Archaeologists Find Shipwrecks Using Clues From Homer’s Iliad

Archaeologists Find Shipwrecks Using Clues From Homer's Iliad

Archaeologists Find Shipwrecks Using Clues From Homer’s Iliad

Archaeologists have used the Iliad, an Ancient Greek epic poem written in 800 BCE set towards the end of the legendary Trojan War, as a guide to locate shipwrecks off the coast of Greece.

Researchers from Greece’s National Research Foundation and the Ministry of Culture used various historical sources to locate 10 shipwrecks that sunk at points between 3000 BCE to World War II around the island of Kasos. Among these sources was Homer’s Iliad, which references Kasos as a trading hub that joined the fight against Troy.

Vessels found included wrecks from 3000 BCE, the classical period (around 450 BCE), Roman times (200 BCE – 300 CE), through the medieval and Ottoman periods, as well as one 25-30 meter (82-98 feet) wooden boat with metal components believed to be from around World War II, according to a statement from the Greek Ministry of Culture.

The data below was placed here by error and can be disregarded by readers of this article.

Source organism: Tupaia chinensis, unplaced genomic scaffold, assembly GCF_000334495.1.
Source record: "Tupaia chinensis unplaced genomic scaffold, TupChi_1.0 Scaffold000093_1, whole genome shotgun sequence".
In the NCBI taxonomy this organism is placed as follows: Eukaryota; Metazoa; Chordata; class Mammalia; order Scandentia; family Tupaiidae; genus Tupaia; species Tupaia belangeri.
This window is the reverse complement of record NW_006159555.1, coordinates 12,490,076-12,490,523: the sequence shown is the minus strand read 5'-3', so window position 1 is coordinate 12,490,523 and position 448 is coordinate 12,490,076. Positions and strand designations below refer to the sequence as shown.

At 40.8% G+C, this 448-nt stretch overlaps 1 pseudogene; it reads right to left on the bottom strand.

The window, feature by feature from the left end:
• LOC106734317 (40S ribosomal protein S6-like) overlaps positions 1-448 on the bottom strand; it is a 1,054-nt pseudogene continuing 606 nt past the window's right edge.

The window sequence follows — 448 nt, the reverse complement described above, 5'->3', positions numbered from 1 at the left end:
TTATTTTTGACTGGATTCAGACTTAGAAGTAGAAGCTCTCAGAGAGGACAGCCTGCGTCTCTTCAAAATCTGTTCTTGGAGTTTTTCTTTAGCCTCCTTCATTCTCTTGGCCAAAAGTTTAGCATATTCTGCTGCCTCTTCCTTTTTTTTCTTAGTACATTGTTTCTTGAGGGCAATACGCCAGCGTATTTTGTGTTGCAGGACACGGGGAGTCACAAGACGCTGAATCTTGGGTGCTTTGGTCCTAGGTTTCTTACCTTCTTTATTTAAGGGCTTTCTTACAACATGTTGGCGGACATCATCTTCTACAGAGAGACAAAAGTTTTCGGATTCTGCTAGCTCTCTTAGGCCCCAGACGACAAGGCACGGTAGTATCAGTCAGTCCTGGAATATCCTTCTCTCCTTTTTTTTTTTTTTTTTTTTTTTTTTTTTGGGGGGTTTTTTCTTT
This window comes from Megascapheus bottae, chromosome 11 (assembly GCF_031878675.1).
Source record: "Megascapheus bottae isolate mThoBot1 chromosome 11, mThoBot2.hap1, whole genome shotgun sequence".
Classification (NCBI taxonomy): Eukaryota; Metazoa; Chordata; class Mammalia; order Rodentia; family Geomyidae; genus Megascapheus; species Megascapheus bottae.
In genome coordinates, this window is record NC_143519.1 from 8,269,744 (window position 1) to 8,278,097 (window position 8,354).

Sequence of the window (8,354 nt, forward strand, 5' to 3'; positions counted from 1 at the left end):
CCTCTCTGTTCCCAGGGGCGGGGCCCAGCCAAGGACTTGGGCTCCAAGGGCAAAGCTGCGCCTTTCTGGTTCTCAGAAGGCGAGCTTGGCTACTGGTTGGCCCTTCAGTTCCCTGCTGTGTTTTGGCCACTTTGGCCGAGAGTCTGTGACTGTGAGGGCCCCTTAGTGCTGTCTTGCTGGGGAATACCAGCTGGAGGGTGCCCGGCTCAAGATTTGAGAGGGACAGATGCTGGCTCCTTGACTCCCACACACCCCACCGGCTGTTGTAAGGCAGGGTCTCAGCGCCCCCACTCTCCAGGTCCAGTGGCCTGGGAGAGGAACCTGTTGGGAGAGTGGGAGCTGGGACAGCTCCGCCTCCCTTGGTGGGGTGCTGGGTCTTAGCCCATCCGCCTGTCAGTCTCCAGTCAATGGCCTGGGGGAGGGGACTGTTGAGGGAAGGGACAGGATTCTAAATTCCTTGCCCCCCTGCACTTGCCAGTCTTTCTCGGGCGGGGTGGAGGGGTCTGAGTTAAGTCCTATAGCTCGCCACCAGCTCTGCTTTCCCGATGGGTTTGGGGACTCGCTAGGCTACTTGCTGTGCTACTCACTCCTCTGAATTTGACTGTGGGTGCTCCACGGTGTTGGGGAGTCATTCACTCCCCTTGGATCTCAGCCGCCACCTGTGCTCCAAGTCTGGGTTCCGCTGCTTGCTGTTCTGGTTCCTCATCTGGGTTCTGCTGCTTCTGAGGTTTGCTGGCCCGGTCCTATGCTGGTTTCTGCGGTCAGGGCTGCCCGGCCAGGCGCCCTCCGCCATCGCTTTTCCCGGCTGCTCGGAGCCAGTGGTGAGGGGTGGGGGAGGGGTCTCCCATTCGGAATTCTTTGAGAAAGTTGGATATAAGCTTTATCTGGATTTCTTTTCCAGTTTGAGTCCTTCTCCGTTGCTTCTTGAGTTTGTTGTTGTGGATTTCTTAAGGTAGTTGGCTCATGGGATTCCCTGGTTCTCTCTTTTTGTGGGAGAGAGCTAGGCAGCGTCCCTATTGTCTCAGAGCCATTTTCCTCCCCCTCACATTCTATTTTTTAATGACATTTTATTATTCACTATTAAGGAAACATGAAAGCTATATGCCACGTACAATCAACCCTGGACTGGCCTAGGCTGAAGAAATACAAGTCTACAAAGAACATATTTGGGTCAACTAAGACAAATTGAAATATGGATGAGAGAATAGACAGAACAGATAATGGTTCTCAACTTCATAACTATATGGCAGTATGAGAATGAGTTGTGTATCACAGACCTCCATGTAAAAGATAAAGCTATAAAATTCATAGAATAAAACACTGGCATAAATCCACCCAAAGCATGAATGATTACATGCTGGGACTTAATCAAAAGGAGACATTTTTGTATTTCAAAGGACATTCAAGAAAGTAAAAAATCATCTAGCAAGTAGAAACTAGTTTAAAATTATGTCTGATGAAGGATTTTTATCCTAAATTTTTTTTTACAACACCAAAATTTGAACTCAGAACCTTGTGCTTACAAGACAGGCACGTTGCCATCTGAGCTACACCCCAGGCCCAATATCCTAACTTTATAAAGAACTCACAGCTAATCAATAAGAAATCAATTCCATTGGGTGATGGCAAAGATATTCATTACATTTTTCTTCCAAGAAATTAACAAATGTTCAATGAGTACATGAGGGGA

Divers exploring a shipwreck

The team has been searching the area since 2019, first locating the vessels before photographing them extensively and imaging the area using sonar. They also recovered artifacts and took samples from the wrecks, offering insights into the area’s history. The researchers found that ships contained goods from Europe, Africa, and Asia, including a Spanish amphora with a seal on its handle dating it to around 150-170 CE, and African terra sigillata flasks dating from the Roman era.

More details on the finds will be released in due course, as well as studies by archaeologists and historians on the topic. A film on the project – Diving into the History of the Aegean – has also been created, and entered into several archaeological film festivals.

Source: iflscience

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Archaeologists Find Shipwrecks Using Clues From Homer’s Iliad

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